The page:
February normally brings cold and rain here.  What it also brings is trees heavy with beautiful, juicy oranges.  Now, those lovely bitter Seville Oranges do exist.  You see them lining the streets of that stunning city and pretty much every other city in Andalucía.  What happens next is that they get picked and sent off to England where excited cooks turn them into delicious marmalade.  We can´t buy them here!

Fortunately, our lovely friend Felix the Baker, grows oranges, lemons and avocadoes behind the old flour mill.  He grows so many that he´s always giving them away.  Luckily for me, I´m one of the lucky recipients and February oranges mean Orange Marmalade.  I don´t think my recipe is any different from standard ones.  How it turns out depends on how juicy the oranges are, how much pith (and therefore pectin, which is what makes the marmalade set) they have, how much “shred” you want to have or if you prefer a “jelly”.

What you´ll need if you want to give it a go

  • For every kilo (or just over) of oranges, two kilos of sugar and 2.25 litres of water
  • The biggest, heavy based, saucepan you have
  • A wooden spoon
  • A large square of muslin (or a clean, large, cotton handkerchief)
  • String (not coloured, or you´ll end up with rainbow coloured marmalade!)
  • About 6 regular sized jams jars and lids per kilo of oranges

Making marmalade is a labour of love if you are going to do it by hand.  Even if you take a short cut and mince the peel in the food processor, you´ll only cut the time down by a little.  I made marmalade with 2 kilos of oranges, and on and off it took me the whole day.  The rewards?  My house smelt wonderful, and still does the next day, and 11 jars of delicious homemade, organic orange marmalade.

You´ll start by washing and drying the oranges, cutting them in half and juicing them.  If you have a gadget to help you do this, so much the better. The juice goes into your super size pot. Any pips or pith that start to clog up the juicer will go onto your square of muslin, or piece of cloth.  It´s a good idea to line a sieve with the cloth and rest it over a bowl to catch any precious juice that may still drip out.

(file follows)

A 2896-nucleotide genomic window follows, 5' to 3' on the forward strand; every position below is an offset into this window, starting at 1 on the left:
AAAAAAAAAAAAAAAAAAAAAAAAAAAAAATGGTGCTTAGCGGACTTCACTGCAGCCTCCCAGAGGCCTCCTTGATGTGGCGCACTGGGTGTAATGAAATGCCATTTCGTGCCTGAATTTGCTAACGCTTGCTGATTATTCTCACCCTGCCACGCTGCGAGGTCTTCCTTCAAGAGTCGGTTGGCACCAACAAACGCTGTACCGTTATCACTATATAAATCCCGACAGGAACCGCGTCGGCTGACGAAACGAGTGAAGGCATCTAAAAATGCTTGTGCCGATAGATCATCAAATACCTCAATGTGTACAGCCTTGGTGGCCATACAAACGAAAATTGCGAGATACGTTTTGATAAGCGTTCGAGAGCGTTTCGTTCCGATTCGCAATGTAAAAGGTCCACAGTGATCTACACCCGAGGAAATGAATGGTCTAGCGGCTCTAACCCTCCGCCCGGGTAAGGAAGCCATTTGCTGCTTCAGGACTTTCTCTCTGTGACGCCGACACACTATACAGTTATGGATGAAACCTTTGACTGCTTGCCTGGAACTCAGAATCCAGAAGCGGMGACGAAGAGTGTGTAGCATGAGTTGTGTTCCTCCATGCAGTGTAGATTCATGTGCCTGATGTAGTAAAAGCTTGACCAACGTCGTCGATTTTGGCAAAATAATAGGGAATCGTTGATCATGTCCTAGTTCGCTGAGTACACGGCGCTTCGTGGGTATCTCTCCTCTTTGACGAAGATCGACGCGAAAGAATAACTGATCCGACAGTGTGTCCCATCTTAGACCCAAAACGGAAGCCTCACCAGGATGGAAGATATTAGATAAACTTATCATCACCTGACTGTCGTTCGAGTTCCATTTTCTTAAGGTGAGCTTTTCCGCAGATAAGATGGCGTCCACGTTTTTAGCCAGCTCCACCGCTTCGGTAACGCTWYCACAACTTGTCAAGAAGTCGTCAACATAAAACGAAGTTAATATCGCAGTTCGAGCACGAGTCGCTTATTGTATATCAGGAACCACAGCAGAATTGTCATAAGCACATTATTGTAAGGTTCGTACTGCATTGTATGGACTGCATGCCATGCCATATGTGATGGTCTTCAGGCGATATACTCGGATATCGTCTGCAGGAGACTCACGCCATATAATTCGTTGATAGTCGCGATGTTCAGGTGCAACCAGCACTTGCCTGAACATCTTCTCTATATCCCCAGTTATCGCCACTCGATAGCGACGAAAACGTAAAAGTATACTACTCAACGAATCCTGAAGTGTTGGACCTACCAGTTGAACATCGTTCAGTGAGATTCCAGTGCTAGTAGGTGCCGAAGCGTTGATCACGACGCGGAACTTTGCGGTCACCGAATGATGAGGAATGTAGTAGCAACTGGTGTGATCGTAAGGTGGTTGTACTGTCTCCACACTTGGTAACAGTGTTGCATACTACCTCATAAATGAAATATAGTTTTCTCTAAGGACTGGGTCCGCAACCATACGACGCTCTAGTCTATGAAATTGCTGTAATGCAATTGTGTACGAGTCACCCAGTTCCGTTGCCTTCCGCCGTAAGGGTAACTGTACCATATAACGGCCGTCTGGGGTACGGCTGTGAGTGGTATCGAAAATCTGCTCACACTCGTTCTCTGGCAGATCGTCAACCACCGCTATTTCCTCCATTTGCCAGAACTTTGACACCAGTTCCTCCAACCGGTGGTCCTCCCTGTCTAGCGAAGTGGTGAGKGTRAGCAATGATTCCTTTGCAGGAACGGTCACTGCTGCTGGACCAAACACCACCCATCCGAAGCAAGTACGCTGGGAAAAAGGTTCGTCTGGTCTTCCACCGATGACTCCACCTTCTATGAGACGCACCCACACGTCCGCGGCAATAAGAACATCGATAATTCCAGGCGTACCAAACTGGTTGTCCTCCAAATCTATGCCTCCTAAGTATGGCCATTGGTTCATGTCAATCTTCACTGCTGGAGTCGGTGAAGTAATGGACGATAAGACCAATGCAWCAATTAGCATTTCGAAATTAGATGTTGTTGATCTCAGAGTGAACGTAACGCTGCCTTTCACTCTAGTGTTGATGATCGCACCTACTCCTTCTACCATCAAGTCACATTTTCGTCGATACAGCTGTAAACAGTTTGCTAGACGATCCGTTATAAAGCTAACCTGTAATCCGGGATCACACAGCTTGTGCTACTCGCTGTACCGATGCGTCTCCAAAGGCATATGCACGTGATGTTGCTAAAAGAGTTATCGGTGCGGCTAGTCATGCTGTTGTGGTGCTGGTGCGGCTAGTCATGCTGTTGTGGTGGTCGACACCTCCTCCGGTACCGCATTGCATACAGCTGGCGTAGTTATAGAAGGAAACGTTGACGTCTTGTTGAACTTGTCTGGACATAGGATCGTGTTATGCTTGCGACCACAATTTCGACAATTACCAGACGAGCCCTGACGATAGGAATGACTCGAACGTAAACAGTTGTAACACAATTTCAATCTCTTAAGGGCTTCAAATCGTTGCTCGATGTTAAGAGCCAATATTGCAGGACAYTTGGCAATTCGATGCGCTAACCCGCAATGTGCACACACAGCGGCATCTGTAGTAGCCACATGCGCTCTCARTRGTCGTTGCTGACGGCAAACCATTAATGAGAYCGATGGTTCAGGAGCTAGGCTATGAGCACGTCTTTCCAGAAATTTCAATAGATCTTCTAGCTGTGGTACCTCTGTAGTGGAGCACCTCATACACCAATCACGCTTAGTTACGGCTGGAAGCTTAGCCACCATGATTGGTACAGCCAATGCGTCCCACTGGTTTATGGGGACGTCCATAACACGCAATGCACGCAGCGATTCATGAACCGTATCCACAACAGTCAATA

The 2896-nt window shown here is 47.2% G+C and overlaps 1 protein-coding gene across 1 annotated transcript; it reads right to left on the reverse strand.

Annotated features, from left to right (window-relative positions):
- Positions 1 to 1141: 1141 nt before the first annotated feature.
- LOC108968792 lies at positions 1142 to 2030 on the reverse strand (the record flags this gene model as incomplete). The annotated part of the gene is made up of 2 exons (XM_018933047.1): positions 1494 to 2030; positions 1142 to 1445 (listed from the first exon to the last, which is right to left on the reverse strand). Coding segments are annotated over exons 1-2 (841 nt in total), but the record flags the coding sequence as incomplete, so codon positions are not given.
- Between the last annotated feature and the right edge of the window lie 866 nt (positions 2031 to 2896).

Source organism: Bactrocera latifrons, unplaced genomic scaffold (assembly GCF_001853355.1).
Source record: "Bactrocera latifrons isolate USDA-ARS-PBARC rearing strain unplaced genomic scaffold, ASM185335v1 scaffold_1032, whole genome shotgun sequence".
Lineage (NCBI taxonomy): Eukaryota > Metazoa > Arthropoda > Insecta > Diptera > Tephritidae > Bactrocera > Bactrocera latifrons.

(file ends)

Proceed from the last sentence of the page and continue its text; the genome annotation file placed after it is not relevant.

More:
It will be worth the effort!

The half shells are now cut into four slices, for ease of handling, and with a sharp knife (I use a small serrated one) you need to cut away more of the pith that remains.  This is done rather like cutting melon flesh from the skin.  The pith also goes onto the cloth.  Don´t worry too much if you can´t pare it right back as any pith that still remains on the skin will boil away, whilst doing it´s magic, with the skin.  The oranges I used had lots of pith, so I saved half and will use it to make an orange jelly later in the week.

The orange skins now need to be cut into shreds.  How thick or thin is down to you. One year I did this in the food processor, which leaves you with small chunks rather than shreds, but the taste was still wonderful. This year I patiently sliced, and sliced…and then sliced some more to end up with beautifully thin shreds of orange.  You can relax a little now as the hardest part is over.  You may find that getting to this stage takes you a few hours.  Ignore cookery books that tell you it takes 45 minutes.  All lies!

Now, take the cloth square and tie it up.  I usually leave the string quite long, put the bag into the pot and then tie the other end of the string to the pot handle.  This helps you to press on it gently now and then to remove the pectin which will be forming, and then to remove the bag easily at the end.